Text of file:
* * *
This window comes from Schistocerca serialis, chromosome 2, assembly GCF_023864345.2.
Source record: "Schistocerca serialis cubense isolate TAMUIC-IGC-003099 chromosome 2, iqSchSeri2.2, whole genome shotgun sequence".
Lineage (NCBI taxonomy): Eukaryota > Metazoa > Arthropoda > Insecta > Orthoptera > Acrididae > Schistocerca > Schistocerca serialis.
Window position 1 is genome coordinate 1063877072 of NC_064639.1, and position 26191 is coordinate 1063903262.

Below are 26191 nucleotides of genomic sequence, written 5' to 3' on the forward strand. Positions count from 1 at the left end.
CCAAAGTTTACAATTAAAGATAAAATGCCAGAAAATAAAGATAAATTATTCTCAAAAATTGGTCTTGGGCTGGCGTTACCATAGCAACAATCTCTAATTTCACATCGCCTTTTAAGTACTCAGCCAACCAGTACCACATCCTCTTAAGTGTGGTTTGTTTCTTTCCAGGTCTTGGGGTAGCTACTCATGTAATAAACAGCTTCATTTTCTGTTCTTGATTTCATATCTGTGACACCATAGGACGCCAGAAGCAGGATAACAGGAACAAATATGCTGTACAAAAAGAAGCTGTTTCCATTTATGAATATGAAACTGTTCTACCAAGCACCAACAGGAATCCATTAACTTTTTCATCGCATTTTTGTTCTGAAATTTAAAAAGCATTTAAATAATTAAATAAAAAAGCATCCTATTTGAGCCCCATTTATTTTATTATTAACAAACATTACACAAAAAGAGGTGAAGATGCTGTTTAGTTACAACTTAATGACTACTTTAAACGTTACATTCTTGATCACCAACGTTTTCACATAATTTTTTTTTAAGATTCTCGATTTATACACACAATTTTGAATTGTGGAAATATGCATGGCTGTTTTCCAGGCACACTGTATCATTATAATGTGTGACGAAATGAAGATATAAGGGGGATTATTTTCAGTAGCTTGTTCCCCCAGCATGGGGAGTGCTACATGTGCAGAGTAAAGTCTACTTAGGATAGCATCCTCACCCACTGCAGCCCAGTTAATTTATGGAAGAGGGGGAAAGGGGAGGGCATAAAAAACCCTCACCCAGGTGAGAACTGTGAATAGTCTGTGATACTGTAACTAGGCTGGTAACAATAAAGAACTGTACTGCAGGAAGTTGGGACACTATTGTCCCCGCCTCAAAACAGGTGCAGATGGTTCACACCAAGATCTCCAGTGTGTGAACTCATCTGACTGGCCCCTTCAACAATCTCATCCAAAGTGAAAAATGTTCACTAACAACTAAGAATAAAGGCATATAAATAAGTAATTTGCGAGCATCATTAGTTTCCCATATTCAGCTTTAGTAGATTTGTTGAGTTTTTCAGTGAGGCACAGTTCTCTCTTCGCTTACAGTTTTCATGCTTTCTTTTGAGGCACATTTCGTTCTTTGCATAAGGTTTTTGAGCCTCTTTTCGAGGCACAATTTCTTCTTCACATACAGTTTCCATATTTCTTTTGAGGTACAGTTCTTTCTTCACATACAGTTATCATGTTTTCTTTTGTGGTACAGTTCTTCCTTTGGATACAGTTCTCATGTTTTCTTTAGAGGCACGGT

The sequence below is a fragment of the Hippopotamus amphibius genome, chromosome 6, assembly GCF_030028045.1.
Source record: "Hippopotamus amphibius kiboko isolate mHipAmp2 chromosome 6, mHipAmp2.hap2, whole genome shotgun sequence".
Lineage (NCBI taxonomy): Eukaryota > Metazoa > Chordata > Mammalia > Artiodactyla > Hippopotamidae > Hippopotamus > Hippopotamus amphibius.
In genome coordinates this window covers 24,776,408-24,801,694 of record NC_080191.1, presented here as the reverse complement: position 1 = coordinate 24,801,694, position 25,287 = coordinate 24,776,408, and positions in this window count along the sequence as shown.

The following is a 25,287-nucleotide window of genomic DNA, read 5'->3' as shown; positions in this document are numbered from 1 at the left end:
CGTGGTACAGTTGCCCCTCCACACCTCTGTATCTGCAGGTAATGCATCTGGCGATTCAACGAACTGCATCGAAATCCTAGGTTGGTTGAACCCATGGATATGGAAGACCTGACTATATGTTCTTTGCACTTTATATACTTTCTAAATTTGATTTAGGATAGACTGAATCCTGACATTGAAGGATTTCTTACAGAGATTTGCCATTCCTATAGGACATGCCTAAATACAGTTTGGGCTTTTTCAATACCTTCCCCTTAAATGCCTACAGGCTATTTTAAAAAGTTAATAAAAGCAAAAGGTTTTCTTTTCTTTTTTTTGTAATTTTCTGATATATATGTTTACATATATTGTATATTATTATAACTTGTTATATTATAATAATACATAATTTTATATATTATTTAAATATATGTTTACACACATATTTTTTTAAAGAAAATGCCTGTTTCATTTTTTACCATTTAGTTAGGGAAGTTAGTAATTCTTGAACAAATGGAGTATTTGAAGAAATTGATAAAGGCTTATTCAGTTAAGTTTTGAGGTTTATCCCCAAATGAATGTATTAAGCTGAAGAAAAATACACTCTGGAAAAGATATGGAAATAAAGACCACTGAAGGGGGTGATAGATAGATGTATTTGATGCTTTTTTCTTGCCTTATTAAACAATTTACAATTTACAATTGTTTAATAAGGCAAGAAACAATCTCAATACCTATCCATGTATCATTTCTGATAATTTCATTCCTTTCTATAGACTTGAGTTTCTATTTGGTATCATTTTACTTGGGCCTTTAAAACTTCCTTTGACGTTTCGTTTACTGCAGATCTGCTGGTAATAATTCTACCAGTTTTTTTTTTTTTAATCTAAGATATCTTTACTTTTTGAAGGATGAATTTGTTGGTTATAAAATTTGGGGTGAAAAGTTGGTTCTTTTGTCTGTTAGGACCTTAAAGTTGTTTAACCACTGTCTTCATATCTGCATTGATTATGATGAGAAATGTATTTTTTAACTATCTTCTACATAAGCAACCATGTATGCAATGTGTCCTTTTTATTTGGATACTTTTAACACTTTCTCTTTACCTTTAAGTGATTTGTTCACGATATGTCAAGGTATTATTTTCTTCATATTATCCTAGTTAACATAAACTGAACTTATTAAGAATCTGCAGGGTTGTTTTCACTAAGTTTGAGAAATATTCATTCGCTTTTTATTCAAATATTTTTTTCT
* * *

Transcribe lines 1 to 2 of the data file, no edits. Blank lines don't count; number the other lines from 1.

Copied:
This window comes from Schistocerca serialis, chromosome 2, assembly GCF_023864345.2.
Source record: "Schistocerca serialis cubense isolate TAMUIC-IGC-003099 chromosome 2, iqSchSeri2.2, whole genome shotgun sequence".